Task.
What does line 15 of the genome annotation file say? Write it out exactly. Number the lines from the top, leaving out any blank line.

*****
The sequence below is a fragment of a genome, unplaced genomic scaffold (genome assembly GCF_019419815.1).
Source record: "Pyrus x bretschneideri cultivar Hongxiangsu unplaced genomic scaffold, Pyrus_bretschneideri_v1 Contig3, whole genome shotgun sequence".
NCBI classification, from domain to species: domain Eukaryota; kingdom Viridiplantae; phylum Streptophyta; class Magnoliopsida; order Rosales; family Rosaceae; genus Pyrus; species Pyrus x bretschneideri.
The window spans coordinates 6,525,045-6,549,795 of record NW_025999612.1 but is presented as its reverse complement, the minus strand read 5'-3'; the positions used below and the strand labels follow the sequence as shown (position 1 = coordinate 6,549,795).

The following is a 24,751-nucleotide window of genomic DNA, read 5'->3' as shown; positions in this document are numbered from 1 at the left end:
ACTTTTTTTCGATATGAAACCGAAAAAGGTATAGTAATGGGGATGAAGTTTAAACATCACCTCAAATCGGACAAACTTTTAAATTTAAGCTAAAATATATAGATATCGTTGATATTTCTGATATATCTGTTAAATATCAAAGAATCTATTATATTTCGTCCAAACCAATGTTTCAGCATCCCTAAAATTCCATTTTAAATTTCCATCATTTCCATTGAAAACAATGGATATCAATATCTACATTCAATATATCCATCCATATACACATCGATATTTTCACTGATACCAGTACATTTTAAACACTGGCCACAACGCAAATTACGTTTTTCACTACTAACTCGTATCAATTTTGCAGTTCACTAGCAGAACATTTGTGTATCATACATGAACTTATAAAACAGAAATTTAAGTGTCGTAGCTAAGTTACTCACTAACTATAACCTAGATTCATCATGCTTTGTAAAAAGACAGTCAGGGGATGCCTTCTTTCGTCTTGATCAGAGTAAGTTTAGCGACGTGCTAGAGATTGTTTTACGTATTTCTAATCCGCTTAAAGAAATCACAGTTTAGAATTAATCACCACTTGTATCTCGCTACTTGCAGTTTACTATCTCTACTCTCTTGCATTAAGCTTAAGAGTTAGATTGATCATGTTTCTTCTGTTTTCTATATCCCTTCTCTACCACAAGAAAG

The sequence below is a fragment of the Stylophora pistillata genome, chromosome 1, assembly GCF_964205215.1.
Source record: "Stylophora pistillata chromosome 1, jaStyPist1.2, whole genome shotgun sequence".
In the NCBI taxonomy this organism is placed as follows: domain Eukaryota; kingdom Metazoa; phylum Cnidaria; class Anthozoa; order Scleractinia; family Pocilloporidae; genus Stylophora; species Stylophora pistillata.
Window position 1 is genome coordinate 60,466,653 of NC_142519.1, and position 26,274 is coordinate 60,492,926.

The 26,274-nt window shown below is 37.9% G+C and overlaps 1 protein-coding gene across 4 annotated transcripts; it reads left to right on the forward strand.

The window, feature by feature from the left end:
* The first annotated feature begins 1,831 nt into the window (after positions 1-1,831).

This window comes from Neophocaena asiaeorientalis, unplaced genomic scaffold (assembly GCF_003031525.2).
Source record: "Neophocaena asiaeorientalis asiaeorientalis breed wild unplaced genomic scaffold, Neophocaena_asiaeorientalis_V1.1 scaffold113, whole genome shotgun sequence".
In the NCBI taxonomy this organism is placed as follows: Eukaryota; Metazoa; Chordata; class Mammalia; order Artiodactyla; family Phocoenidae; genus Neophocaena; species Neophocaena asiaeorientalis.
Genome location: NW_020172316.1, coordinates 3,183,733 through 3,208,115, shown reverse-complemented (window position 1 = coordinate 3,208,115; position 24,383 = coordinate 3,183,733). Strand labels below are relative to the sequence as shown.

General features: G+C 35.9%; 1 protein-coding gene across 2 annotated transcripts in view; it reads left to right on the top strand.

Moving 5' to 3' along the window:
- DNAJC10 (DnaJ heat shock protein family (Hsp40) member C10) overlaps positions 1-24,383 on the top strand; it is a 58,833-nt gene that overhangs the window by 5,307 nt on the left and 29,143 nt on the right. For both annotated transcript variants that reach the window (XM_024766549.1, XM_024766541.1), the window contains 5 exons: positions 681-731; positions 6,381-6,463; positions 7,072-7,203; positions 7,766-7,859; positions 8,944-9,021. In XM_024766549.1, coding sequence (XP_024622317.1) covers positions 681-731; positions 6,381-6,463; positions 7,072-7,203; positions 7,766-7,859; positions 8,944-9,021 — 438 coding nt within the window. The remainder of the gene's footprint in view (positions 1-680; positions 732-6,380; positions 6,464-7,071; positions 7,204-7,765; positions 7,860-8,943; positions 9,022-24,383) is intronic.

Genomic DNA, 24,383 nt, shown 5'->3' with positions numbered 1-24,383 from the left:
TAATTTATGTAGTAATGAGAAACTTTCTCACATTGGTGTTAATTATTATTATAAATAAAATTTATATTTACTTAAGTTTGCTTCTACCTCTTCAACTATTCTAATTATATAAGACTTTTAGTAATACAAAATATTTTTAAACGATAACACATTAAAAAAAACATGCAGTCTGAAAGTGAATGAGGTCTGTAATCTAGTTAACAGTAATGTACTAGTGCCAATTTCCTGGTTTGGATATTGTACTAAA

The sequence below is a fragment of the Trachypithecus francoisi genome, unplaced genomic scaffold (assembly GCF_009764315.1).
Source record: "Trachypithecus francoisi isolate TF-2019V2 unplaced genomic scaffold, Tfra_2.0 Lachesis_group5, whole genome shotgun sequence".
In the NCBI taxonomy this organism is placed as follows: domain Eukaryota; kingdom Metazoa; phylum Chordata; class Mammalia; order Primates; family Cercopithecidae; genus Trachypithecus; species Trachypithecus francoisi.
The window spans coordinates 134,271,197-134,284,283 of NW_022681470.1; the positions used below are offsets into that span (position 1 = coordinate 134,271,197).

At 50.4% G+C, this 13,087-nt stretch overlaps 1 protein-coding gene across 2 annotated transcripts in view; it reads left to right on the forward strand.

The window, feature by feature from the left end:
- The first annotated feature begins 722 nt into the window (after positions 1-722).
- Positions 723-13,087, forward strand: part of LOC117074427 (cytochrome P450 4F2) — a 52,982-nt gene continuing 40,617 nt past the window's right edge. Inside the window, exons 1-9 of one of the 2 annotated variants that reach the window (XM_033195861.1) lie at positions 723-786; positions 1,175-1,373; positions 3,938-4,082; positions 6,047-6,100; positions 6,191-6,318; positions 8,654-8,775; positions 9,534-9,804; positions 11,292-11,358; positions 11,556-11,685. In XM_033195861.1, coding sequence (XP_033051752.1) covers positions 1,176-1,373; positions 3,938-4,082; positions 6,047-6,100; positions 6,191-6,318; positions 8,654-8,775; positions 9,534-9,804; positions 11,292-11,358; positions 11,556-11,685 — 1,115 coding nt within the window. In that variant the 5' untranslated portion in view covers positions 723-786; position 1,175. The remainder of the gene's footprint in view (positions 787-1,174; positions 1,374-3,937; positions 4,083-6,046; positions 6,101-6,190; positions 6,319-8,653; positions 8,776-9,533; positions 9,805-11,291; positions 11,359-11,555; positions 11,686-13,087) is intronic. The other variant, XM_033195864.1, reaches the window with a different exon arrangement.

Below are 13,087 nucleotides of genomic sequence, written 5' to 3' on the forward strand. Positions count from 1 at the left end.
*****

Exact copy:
Source record: "Neophocaena asiaeorientalis asiaeorientalis breed wild unplaced genomic scaffold, Neophocaena_asiaeorientalis_V1.1 scaffold113, whole genome shotgun sequence".